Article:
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French doping probe into U.S. Postal team closed

Posted: Tuesday, September 03, 2002

PARIS (AP) -- An exhaustive doping probe into Lance Armstrong's cycling team was closed last week because of a lack of evidence, a French judicial official said.

After 21 months of inquiries, investigators found no proof that the U.S. Postal Service team used banned substances during the 2000 Tour de France, the official told The Associated Press on Monday, speaking on customary condition of anonymity.

Armstrong won his second consecutive Tour title in 2000. He won the Tour for the fourth straight year in July.

''To me, it was like 'Oh, really? Great. Whatever,' '' Armstrong told the Austin American-Statesman on Monday. ''We knew all along there really was no case.

''It took two years to announce something that we knew two weeks into it that there was nothing there. The political process ran its course. ... They got into it, saw they were going to lose, and they didn't know how to handle it. So it went on and on and on.''

U.S. Postal's director of operations Dan Osipow also expected the probe to be dropped.

''It's a relief that it's officially over,'' Osipow told the AP in a phone interview. ''We've expressed our innocence time and time again.

''All along, we felt this conclusion would be found. It's taken a lot longer than anyone expected.''

The judicial official said that none of the tests carried out on blood and urine samples taken from Armstrong and his teammates two years ago showed evidence the cyclists used banned drugs or underwent banned medical procedures.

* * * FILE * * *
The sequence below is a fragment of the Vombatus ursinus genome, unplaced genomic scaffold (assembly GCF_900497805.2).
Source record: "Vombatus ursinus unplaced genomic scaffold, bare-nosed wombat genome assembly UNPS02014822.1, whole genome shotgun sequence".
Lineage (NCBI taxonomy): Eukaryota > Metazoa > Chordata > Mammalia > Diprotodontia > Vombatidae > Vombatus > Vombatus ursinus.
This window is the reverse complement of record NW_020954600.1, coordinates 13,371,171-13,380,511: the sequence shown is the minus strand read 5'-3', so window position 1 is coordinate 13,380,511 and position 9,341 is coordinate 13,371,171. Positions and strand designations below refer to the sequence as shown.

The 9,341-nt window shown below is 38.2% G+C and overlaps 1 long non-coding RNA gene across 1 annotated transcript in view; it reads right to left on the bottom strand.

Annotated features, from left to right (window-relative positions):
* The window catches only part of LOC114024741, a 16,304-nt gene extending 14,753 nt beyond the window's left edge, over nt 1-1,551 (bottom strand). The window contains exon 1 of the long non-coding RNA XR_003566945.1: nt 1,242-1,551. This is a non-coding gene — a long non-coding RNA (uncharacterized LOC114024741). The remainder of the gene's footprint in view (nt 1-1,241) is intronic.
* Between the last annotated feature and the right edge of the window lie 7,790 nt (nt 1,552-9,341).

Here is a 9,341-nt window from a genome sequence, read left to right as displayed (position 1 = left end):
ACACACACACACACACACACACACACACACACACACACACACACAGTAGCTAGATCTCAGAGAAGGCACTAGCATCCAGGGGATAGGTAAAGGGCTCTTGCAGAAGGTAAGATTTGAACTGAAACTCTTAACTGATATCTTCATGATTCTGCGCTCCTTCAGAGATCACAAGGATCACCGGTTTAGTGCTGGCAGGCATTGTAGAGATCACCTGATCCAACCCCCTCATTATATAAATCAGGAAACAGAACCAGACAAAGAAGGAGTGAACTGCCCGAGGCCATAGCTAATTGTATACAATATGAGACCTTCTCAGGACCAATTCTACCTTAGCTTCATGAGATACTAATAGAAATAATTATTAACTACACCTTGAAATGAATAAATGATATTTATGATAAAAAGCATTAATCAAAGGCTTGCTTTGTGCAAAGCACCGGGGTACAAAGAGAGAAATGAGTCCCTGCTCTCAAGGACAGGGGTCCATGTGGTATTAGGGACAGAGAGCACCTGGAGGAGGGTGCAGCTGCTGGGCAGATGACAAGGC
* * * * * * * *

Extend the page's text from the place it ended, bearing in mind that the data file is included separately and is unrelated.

Investigating judge Sophie-Helene Chateau closed the investigation late last week, following the recommendation of the Paris prosecutor's office.

The deputy director of the Tour de France, Daniel Baal, said the decision to end the probe ''means that all the doubts and all the accusations (against U.S. Postal) had no foundation.''

The probe, which began in November 2000, was launched after a French TV crew filmed U.S. Postal staff disposing of bags of medical waste on an isolated road during that year's race.

The medical waste discarded by U.S. Postal team staff during the 2000 Tour included packaging for Actovegin, a substance made from extracts of calf's blood. Some believe it boosts oxygen levels in the blood.

Cycling's governing body, the UCI, doesn't list Actovegin as a banned substance but prohibits pharmacological or chemical manipulations of blood.

U.S. Postal said none of its riders used Actovegin, which was on hand for treating severe skin abrasions caused by crashes, and for use by a staff member with diabetes.

''Some people may have dreamed of unknown molecules, but it's conceivable that someone rides faster than everyone,'' Armstrong's attorney, Georges Kiejman, told the AP.

Armstrong and teammates refused to submit to further tests when asked to do so in February by French investigators.

Later in the race, Armstrong said the French probe was ''a joke from the beginning.''

''Immediately they (French judicial officials) knew the evidence was clean, but they kept the case open,'' he said. ''It's not an issue any more, they can keep it open, there's nothing there.''

Armstrong has repeatedly denied taking banned substances and has never failed a doping test. He has been dogged by suspicions of drug use in France.

During the Mont Ventoux stage of this year's Tour, Armstrong was heckled by fans who shouted ''Dop-AY! Dop-AY!'' (''Doped! Doped!'').

A trial that resulted from the scandal led to testimony of widespread drug use within cycling.

Doping has continued to overshadow the sport. The wife of Lithuanian rider Raimondas Rumsas, who finished third in this year's Tour, has been in a French jail for more than a month after being caught with performance-enhancing drugs.



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